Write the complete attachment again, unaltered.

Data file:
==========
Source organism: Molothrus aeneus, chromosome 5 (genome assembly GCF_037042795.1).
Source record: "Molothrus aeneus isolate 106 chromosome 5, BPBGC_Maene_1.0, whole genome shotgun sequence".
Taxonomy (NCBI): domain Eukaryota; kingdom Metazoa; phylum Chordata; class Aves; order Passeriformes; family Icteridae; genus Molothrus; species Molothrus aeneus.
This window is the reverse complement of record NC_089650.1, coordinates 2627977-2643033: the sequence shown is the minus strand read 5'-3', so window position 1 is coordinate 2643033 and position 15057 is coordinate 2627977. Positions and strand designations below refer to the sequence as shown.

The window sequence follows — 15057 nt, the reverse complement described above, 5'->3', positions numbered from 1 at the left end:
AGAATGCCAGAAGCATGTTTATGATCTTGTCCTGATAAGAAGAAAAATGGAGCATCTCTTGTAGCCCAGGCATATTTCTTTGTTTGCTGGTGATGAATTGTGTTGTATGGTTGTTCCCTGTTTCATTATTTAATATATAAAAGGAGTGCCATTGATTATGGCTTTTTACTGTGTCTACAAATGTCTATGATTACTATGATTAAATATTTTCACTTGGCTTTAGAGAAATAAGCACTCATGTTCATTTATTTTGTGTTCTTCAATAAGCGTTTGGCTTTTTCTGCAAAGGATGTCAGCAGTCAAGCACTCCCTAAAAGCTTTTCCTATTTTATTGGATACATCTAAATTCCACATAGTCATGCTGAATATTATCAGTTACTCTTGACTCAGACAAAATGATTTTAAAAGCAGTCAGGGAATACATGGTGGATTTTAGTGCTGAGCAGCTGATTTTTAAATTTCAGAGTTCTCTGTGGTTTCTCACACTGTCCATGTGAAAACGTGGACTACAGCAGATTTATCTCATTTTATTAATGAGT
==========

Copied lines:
Source organism: Molothrus aeneus, chromosome 5 (genome assembly GCF_037042795.1).
Source record: "Molothrus aeneus isolate 106 chromosome 5, BPBGC_Maene_1.0, whole genome shotgun sequence".
Taxonomy (NCBI): domain Eukaryota; kingdom Metazoa; phylum Chordata; class Aves; order Passeriformes; family Icteridae; genus Molothrus; species Molothrus aeneus.
This window is the reverse complement of record NC_089650.1, coordinates 2627977-2643033: the sequence shown is the minus strand read 5'-3', so window position 1 is coordinate 2643033 and position 15057 is coordinate 2627977. Positions and strand designations below refer to the sequence as shown.

The window sequence follows — 15057 nt, the reverse complement described above, 5'->3', positions numbered from 1 at the left end:
AGAATGCCAGAAGCATGTTTATGATCTTGTCCTGATAAGAAGAAAAATGGAGCATCTCTTGTAGCCCAGGCATATTTCTTTGTTTGCTGGTGATGAATTGTGTTGTATGGTTGTTCCCTGTTTCATTATTTAATATATAAAAGGAGTGCCATTGATTATGGCTTTTTACTGTGTCTACAAATGTCTATGATTACTATGATTAAATATTTTCACTTGGCTTTAGAGAAATAAGCACTCATGTTCATTTATTTTGTGTTCTTCAATAAGCGTTTGGCTTTTTCTGCAAAGGATGTCAGCAGTCAAGCACTCCCTAAAAGCTTTTCCTATTTTATTGGATACATCTAAATTCCACATAGTCATGCTGAATATTATCAGTTACTCTTGACTCAGACAAAATGATTTTAAAAGCAGTCAGGGAATACATGGTGGATTTTAGTGCTGAGCAGCTGATTTTTAAATTTCAGAGTTCTCTGTGGTTTCTCACACTGTCCATGTGAAAACGTGGACTACAGCAGATTTATCTCATTTTATTAATGAGT